– The USA Basketball brain trust likely was thinking the same thing I was at one point during Thursday night’s showcase: Why is Dion Waiters here? He did nothing to shake his reputation of being a chucker, getting up 10 shots in just 15 minutes, while making only two. He also committed some silly fouls defensively, and while he’s obviously still young and shooting is at a premium in international play, he’ll need to do a lot better in the future than he showed in this one to be seriously considered for the squad.

– Kenneth Faried had a strong camp, impressing observers all week long with the activity level and athleticism he brings to the floor.  He was active on the boards and got loose for some high-flying dunks in the showcase, finishing with 11 points and seven rebounds in just 12 minutes of action.

– Paul George was largely “meh” in the showcase, but his overall skill set and the way he performed throughout the four-day camp is still likely to land him a spot on the roster for the Worlds if he’s interested.

– Pistons big men Greg Monroe and Andre Drummond played on opposite teams, but each showed some signs on both ends of the floor during the limited minutes they saw.  Drummond finished with 11 points and six rebounds in just nine minutes, and Monroe had 10 and six in 14 minutes.

– Overall the showcase was something that those who watched the Lakers closely last season could completely relate to, in that there was a ton of talent on the floor that simply had no idea how to play together. Chemistry is real on the basketball court, and in a game like this, there’s a reason that essentially all the guards shined a bit — from Irving and Lillard to Jrue Holiday, Ty Lawson, and Mike Conley. Guys with the ball in their hands have the advantage when no one is quite sure what the plan is, and that was certainly the case in more than one of the half-court sets we saw guys attempt to run through in this one.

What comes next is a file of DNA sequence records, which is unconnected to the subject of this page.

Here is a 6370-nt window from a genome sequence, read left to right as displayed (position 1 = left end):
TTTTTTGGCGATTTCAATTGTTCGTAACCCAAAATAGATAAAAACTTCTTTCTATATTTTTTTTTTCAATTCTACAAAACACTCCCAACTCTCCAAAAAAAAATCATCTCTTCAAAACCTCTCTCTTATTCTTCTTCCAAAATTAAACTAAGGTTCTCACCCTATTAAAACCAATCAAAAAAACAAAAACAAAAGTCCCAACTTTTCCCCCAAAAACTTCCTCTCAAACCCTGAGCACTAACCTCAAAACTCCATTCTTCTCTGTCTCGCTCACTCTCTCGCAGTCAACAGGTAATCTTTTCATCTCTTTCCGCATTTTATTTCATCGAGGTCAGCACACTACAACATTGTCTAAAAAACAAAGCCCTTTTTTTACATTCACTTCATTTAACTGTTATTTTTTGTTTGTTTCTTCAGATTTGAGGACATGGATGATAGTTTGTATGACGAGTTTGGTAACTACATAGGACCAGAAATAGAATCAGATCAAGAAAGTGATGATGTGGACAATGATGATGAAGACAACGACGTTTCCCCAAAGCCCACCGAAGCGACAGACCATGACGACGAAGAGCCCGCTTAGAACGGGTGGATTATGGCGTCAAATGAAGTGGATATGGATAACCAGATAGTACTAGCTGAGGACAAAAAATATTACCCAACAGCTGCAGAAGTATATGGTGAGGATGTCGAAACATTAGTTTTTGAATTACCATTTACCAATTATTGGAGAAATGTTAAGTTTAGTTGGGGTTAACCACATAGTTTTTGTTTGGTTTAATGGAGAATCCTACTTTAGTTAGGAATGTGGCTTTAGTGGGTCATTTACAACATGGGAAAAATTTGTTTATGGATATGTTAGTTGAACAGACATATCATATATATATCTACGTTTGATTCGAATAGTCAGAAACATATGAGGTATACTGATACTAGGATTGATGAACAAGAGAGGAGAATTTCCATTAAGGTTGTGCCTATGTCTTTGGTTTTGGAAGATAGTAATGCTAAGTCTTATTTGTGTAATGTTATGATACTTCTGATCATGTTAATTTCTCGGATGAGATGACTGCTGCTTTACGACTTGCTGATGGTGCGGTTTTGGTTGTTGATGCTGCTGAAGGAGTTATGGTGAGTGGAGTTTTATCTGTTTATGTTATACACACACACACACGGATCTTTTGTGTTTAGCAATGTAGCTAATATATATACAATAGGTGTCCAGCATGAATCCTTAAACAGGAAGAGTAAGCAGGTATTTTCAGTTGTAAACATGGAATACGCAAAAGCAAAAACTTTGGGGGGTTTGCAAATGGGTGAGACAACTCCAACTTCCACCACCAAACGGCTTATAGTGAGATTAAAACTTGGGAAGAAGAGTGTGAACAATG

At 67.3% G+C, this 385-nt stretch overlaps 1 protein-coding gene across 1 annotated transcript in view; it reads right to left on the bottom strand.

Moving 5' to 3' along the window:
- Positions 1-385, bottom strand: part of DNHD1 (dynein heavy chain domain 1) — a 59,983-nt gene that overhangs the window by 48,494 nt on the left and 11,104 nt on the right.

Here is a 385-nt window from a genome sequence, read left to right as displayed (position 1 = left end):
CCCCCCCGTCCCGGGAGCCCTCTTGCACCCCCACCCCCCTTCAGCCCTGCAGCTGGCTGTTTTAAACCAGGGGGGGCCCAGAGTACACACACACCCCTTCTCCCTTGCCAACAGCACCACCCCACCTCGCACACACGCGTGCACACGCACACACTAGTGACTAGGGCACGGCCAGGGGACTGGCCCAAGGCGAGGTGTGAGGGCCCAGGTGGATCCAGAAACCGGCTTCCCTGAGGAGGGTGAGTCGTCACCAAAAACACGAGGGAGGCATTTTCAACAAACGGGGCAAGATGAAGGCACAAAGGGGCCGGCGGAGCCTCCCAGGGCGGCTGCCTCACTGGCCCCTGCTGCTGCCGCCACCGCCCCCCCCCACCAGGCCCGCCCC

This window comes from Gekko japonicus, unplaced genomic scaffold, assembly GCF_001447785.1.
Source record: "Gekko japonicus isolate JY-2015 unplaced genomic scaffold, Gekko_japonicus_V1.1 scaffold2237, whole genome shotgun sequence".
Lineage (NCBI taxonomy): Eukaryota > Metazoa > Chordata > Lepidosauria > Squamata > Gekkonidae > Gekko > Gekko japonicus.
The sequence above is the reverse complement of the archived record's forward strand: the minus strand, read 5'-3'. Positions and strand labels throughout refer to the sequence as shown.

USA Basketball Showcase – Final Box Score

Laker fan drains halfcourt shot… but security shuts down celebration with team

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LOS ANGELES — It was a great night for Ali Sabbouri.

The 26-year-old was selected to take the half-court shot at the end of the third quarter of the Laker game Monday night, and the Anaheim resident walked up and drained it. He was instantly $30,000 richer.

Then he ran around and celebrated as the crowd goes nuts, he gets a high-5 from the Laker girls — but watch security waive him off when he wants to get high-5s from the Lakers’ players.

That is hysterical. I’d feel sorry for Ali not getting a dap from LeBron James… but $30,000 will more than make up for that.

Lakers coach Luke Walton rips officiating: ‘I wasn’t going to say anything. I was going to save my money, but I just can’t anymore’

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The Lakers are 0-3 with LeBron James, and pressure is mounting.

One way to release it: Venting about officiating.

Lakers coach Walton via Kurt Helin:

“Let me start here. … I wasn’t going to say anything, because I was going to save my money. But I just can’t anymore.”

“It’s 70-something points in the paint to 50-something (74 to 50), again they outshoot us from the free throw line, 38 free throws (the Lakers had 26),” Walton ranted after the game. “Watch the play — watch the play where I got a technical, watch what happens to LeBron James’ arm. It’s the same thing that James Harden and Chris Paul shot 30 free throws on us the night before. Then LeBron pulls up on a screen and somebody’s trying to fight over it, same thing they shot free throws on. Same thing.

“We are scoring 70 points a night in the paint. We’re putting pressure on. Josh Hart, watch how plays the game, played 40 minutes tonight, all he does is attack the rim — zero free throws tonight. Zero. I know they’re young, but if we’re going to play a certain way then let’s not reward people for flopping 30 feet from the hole on plays that have nothing to do with that possession. They’re just flopping to see if they can get a foul call. And then not reward players who are physically going to the basket and getting hit. That’s not right.”